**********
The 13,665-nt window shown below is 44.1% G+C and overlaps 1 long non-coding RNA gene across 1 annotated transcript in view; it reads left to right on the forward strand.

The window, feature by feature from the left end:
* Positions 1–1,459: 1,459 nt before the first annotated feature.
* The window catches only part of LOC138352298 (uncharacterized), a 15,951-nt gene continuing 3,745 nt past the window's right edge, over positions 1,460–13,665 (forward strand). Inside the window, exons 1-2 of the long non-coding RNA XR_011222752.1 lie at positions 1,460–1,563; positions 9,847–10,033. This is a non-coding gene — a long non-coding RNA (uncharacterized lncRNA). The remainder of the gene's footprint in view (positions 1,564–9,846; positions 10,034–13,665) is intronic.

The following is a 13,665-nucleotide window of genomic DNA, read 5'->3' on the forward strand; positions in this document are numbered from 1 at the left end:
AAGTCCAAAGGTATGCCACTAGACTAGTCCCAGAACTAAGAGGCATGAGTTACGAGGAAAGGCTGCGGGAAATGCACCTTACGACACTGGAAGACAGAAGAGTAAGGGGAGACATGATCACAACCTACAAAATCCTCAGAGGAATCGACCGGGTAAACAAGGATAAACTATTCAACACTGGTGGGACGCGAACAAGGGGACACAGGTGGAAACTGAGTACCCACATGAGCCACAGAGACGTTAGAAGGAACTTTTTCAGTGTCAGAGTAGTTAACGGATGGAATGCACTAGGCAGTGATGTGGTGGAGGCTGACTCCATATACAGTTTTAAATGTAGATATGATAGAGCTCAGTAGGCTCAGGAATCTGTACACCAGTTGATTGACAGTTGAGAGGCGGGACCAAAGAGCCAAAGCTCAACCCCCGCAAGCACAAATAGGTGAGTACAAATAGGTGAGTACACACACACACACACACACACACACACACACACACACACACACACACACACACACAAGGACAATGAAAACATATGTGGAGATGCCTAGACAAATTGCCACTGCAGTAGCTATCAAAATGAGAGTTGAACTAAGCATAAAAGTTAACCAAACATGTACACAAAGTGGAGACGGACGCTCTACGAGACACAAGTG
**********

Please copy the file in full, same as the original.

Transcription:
The 13,665-nt window shown below is 44.1% G+C and overlaps 1 long non-coding RNA gene across 1 annotated transcript in view; it reads left to right on the forward strand.

The window, feature by feature from the left end:
* Positions 1–1,459: 1,459 nt before the first annotated feature.
* The window catches only part of LOC138352298 (uncharacterized), a 15,951-nt gene continuing 3,745 nt past the window's right edge, over positions 1,460–13,665 (forward strand). Inside the window, exons 1-2 of the long non-coding RNA XR_011222752.1 lie at positions 1,460–1,563; positions 9,847–10,033. This is a non-coding gene — a long non-coding RNA (uncharacterized lncRNA). The remainder of the gene's footprint in view (positions 1,564–9,846; positions 10,034–13,665) is intronic.

The following is a 13,665-nucleotide window of genomic DNA, read 5'->3' on the forward strand; positions in this document are numbered from 1 at the left end:
AAGTCCAAAGGTATGCCACTAGACTAGTCCCAGAACTAAGAGGCATGAGTTACGAGGAAAGGCTGCGGGAAATGCACCTTACGACACTGGAAGACAGAAGAGTAAGGGGAGACATGATCACAACCTACAAAATCCTCAGAGGAATCGACCGGGTAAACAAGGATAAACTATTCAACACTGGTGGGACGCGAACAAGGGGACACAGGTGGAAACTGAGTACCCACATGAGCCACAGAGACGTTAGAAGGAACTTTTTCAGTGTCAGAGTAGTTAACGGATGGAATGCACTAGGCAGTGATGTGGTGGAGGCTGACTCCATATACAGTTTTAAATGTAGATATGATAGAGCTCAGTAGGCTCAGGAATCTGTACACCAGTTGATTGACAGTTGAGAGGCGGGACCAAAGAGCCAAAGCTCAACCCCCGCAAGCACAAATAGGTGAGTACAAATAGGTGAGTACACACACACACACACACACACACACACACACACACACACACACACACACACACACAAGGACAATGAAAACATATGTGGAGATGCCTAGACAAATTGCCACTGCAGTAGCTATCAAAATGAGAGTTGAACTAAGCATAAAAGTTAACCAAACATGTACACAAAGTGGAGACGGACGCTCTACGAGACACAAGTG